C-5 Flies with Synthetic Fuel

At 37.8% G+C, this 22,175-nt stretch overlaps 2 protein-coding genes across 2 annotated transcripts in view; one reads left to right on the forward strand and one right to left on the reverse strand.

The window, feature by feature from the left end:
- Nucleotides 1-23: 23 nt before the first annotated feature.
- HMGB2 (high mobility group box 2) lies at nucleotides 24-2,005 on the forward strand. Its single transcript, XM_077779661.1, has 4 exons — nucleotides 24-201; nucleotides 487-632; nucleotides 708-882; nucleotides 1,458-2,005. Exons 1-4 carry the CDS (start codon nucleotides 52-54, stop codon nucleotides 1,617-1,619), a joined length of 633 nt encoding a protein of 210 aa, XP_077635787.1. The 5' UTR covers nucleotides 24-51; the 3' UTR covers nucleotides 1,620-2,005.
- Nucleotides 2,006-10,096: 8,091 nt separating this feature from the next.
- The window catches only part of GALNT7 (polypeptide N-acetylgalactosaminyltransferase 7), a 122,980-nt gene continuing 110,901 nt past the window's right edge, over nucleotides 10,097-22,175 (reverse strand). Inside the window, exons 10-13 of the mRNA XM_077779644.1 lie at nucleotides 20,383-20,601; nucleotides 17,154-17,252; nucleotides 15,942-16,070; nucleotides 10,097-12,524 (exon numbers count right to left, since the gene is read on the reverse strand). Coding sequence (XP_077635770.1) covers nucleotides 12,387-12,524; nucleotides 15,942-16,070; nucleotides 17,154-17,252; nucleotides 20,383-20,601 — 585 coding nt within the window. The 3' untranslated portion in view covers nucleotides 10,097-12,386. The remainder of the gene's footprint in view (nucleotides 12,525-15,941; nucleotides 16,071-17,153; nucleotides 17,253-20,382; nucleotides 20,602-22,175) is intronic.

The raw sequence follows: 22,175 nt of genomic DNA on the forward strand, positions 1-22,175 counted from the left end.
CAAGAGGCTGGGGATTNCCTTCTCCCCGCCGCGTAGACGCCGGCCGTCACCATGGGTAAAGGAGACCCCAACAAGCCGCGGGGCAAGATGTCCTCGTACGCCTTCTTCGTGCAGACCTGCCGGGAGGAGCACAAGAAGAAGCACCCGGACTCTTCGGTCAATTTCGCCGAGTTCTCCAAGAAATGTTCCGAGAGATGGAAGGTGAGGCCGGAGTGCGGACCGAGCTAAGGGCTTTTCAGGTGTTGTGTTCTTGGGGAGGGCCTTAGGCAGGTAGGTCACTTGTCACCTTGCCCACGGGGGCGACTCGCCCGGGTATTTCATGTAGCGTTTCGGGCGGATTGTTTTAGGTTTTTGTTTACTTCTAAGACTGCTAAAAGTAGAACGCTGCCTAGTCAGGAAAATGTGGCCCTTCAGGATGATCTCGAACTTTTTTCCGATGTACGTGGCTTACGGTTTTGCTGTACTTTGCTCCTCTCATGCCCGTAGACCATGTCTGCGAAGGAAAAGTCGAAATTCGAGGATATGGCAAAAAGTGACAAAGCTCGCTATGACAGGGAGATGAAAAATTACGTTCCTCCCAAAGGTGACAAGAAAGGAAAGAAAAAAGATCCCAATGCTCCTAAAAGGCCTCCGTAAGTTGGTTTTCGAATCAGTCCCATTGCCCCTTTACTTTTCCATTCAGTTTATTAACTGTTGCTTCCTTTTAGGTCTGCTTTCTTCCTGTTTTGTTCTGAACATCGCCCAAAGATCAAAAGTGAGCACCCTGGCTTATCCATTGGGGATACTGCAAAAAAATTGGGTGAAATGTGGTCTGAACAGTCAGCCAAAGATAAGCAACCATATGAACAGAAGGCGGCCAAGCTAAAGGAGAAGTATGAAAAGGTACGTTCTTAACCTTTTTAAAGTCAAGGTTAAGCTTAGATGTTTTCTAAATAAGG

A C-5A transport with the Tennessee Air National Guard’s 164th Airlift Wing took to the skies over Memphis earlier this week for the first time running on a synthetic fuel blend in two flight tests meant to clear the C-5 fleet to operate with this alternative fuel mix. In the first flight on Jan. 13, only one of the aircraft’s four General Electric TF-39 engines ran on the blend, which is a 50-50 mix of traditional JP-8 jet fuel and synthetic paraffinic kerosene. On the following day, this new fuel powered all four of the C-5A’s engines. “The raw data look good,” wing spokeswoman Maj. Kris Jones told the Daily Report yesterday, in discussing the flights. The same C-5A from the wing’s total complement of nine was used in both tests, she said. The Air Guard unit operates from Memphis International Airport. The Air Force intends to certify its entire aircraft fleet to operate on the JP-8-SPK fuel by 2011. Service officials have said using this mix will help to reduce US dependence on foreign sources of energy especially since SPK, which is derived today from natural gas, could also be wrought in the future from coal, of which the US has an abundant supply. So far, the Air Force has certified the B-1B, B-52H, and C-17 for full operations with the synthetic blend. The F-15, F-22, and KC-135 have also flown with it in tests, but have not yet been cleared for full operations, the Daily Report confirmed yesterday with Air Force spokesman Gary Strasburg. (For more, read yesterday’s Memphis Commercial Appeal report.)